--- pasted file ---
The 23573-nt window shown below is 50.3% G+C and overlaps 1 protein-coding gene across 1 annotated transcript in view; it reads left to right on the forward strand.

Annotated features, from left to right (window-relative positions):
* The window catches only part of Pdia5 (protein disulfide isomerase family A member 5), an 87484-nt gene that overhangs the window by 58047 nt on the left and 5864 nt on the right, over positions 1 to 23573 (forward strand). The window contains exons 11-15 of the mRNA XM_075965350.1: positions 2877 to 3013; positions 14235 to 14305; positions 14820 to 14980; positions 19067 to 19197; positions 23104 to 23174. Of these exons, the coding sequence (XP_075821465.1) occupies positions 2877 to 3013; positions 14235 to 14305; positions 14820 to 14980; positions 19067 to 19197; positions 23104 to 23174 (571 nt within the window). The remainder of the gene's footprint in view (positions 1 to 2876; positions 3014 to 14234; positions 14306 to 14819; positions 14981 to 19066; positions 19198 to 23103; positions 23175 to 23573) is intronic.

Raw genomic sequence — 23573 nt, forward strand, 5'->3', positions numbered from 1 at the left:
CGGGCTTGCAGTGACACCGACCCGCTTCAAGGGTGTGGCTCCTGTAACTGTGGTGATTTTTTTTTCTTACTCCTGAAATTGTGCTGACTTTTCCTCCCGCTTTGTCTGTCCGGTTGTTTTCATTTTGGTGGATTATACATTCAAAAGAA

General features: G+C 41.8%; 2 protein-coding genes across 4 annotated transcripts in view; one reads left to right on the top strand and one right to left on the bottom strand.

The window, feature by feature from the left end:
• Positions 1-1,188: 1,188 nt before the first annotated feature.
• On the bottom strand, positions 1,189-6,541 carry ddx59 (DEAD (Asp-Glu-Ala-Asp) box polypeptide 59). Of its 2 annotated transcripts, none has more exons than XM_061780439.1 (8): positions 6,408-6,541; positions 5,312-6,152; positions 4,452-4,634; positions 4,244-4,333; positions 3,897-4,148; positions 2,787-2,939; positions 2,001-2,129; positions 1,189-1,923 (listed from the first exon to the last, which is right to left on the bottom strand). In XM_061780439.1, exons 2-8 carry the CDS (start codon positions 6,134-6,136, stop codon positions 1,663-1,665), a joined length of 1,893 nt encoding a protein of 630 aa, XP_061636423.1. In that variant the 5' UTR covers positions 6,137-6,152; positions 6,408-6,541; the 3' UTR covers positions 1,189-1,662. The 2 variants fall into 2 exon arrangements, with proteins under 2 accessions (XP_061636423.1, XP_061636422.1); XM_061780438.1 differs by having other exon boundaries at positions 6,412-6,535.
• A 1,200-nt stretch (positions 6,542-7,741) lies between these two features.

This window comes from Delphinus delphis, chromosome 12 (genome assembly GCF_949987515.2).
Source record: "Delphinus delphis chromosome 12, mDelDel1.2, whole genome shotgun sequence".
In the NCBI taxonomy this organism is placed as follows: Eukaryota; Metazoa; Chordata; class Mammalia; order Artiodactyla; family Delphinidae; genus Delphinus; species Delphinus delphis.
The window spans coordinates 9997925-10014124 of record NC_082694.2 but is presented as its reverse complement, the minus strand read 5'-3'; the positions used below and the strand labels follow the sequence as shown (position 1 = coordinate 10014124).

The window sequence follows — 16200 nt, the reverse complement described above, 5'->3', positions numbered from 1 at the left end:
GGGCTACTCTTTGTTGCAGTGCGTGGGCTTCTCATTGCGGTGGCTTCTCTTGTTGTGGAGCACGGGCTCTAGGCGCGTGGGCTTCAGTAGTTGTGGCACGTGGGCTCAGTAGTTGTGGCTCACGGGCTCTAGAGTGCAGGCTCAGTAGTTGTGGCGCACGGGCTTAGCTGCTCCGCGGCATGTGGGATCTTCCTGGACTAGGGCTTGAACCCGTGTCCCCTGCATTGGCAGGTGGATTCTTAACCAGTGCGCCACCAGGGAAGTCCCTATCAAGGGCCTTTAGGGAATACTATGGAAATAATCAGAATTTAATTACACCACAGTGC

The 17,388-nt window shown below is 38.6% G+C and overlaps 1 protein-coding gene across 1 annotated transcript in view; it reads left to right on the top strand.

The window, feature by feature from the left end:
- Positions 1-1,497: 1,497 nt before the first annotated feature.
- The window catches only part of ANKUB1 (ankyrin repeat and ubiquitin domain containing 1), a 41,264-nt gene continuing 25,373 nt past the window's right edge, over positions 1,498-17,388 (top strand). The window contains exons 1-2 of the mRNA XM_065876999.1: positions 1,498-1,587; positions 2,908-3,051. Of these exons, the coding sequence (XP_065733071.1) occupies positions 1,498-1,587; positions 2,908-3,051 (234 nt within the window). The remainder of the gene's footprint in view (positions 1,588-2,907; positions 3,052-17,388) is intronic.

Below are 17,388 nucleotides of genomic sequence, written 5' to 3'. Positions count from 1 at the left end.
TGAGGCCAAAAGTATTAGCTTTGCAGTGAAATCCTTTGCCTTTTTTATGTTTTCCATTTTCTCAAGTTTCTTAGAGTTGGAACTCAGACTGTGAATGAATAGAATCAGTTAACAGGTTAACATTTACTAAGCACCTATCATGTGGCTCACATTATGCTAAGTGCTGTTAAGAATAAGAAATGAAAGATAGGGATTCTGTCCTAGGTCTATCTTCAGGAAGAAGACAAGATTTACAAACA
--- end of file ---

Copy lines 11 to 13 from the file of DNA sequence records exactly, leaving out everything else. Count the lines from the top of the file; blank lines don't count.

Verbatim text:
This window comes from Delphinus delphis, chromosome 12 (genome assembly GCF_949987515.2).
Source record: "Delphinus delphis chromosome 12, mDelDel1.2, whole genome shotgun sequence".
In the NCBI taxonomy this organism is placed as follows: Eukaryota; Metazoa; Chordata; class Mammalia; order Artiodactyla; family Delphinidae; genus Delphinus; species Delphinus delphis.